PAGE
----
MEMMINGEN, city in Bavaria, Germany. Jews were present in Memmingen by the second half of the 13th century, since the city statutes of 1270 contain references to Jewish moneylending activities. In 1344 the bishop of Augsburg excommunicated the city for nonpayment of its debts to a Jew; the burghers thereupon threatened to bury their dead in the Jewish cemetery. The Jews made their living in the city in 1373. By 1500, however, there were no Judengasse. The community was destroyed during the *Black Death persecutions of 1348, but Jews were again living in the city in 1373. By 1500, however, there were no longer Jews there. The privilege of Judenfreiheit ("freedom from Jews"), granted in 1541, was renewed in 1559. Many Jews who had formerly lived in Memmingen concentrated in Fellheim, a nearby village, and maintained a settlement there numbering 379 persons (63% of the population) in 1810 (during World War II it again served as a center for refugees). Jews from Fellheim often visited Memmingen for trading purposes during the 17th and 18th centuries. In 1862 the first Jew received citizenship in Memmingen. A community comprising 100 members was formed in 1875, and 20 years later it had grown to 231. A synagogue was dedicated in 1909. The community subsequently declined: from 194 in 1900, to 161 in 1933, and 104 on Jan. 1, 1939. The Jews, who were mainly textile manufacturers and livestock merchants, were severely hit by the Nazi boycott of Jewish business establishments, and considerable numbers emigrated despite the many obstacles they encountered. In 1938 the synagogue and Jewish homes were looted and destroyed, and in the spring of 1942 the community was liquidated. In 1947 some 125 Jews lived in Memmingen, but they later emigrated. In 1968 there were two Jews in the city. There are memorials to commemorate the former synagogue, the former Jewish community, and the Jewish citizens of Memmingen who were killed by the Nazis. In 2000 the museum of Memmingen set up a permanent exhibition on Jewish life in Memmingen.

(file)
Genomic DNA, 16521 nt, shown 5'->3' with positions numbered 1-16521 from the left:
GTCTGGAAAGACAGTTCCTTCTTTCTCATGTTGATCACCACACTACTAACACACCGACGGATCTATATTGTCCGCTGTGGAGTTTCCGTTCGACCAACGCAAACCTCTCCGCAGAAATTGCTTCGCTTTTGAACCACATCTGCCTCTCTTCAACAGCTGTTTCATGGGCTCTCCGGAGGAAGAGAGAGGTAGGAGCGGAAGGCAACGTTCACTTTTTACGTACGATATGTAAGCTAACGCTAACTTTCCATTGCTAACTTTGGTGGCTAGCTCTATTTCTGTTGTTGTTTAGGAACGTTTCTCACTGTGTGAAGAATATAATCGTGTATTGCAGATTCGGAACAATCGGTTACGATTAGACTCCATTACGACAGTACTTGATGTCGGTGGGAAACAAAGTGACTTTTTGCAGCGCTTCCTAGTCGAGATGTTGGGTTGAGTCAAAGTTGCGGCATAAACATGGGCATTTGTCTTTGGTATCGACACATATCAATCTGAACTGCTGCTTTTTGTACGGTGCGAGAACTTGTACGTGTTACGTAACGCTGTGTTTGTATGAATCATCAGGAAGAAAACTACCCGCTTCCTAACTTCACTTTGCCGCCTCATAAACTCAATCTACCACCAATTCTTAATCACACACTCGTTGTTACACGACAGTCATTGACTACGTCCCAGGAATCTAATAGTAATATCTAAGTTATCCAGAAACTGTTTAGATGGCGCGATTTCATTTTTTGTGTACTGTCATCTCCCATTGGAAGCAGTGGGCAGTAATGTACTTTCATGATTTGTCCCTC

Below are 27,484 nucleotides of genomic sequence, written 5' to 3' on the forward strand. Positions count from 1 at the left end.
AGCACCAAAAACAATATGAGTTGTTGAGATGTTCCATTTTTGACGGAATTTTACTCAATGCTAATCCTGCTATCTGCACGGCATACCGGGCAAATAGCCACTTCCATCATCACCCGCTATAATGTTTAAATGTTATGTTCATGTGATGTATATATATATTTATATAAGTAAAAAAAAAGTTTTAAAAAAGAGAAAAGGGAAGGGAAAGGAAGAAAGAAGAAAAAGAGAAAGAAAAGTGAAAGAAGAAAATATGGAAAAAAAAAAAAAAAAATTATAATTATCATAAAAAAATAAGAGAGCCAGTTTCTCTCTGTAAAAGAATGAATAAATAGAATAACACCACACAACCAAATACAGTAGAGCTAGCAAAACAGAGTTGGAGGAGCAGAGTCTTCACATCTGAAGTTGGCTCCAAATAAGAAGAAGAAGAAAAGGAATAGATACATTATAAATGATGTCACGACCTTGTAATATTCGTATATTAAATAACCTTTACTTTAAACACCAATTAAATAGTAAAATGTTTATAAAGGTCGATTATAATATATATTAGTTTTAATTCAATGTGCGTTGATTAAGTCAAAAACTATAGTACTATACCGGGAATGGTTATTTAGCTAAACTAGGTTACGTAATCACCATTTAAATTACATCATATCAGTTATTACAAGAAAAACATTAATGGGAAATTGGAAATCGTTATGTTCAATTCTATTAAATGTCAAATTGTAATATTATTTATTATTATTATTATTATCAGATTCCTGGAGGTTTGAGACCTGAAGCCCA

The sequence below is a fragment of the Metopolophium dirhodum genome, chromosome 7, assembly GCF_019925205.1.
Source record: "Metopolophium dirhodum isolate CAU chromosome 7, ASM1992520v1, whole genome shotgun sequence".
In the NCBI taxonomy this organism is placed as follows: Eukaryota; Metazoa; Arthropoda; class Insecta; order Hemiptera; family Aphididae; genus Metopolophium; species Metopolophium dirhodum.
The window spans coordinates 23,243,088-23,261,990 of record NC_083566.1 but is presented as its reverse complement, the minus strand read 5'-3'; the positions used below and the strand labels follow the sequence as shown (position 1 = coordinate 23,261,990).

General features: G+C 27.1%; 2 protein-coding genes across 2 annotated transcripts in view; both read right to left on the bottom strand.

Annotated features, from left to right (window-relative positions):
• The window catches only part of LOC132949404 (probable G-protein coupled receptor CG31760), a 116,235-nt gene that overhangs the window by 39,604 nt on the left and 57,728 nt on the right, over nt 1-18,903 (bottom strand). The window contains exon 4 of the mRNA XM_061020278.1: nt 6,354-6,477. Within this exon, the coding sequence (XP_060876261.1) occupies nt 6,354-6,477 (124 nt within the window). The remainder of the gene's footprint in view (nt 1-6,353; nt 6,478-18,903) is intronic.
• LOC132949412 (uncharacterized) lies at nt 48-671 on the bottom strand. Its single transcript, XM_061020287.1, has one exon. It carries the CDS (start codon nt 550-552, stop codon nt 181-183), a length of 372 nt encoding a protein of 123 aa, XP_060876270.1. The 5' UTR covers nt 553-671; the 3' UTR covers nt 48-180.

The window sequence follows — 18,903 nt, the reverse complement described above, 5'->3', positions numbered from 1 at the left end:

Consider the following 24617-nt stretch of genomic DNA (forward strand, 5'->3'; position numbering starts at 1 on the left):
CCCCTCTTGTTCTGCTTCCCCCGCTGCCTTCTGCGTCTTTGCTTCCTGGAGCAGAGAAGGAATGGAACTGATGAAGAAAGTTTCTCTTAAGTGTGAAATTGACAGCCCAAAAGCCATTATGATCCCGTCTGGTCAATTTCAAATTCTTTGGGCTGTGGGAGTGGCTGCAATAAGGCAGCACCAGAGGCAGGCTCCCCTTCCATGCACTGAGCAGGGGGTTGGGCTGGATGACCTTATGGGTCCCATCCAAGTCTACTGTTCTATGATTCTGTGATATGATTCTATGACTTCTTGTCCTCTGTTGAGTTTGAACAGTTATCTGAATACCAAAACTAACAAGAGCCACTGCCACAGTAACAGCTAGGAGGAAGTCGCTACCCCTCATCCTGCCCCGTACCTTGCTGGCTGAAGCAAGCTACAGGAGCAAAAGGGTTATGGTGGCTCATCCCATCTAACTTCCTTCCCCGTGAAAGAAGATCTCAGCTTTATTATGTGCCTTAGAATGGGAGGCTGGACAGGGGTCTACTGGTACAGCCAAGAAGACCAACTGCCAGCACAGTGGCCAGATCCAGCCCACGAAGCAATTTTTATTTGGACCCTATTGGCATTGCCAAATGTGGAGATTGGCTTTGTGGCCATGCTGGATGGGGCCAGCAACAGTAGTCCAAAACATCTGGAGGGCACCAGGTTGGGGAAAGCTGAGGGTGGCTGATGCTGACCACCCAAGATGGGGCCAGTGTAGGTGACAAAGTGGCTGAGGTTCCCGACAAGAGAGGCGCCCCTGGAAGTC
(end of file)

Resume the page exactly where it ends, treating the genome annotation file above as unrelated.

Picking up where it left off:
J. Miedel, Die Juden in Memmingen (1909); FJW (1932–33), 304; W. Rapp, Geschichte des Dorfes Fellheim (1960); D. Linn, Das Schicksal der juedischen Bevoelkerung in Memmingen, 1933– 1945 (1962); Germ Jud, 2 (1968), 534–6; PK. ADD. BIBLIOGRAPHY: A. Maimon, M. Breuer, Y. Guggenheim (eds.), Germania Judaica, vol. 3, 1350–1514 (1987), 858–60; C. Engelhard, Erinnerung stiftet Erloesung. Gedenkheft fuer die juedischen Frauen, Maenner und Kinder aus Memmingen, die zwischen 1941 und 1945 verfolgt, verschleppt und ermordet wurden (Materialien zur Memminger Stadtgeschichte, Reihe B, Materialien, vol. 3 (1999)); P. Hoser, Die Geschichte der Stadt Memmingen, vol. 2: Vom Neubeginn im Koe nigreich Bayern bis 1945 (2001), 203–40, 339–46. WEBSITE: www.alemannia-judaica.de.
Sources: Encyclopaedia Judaica. © 2008 The Gale Group. All Rights Reserved.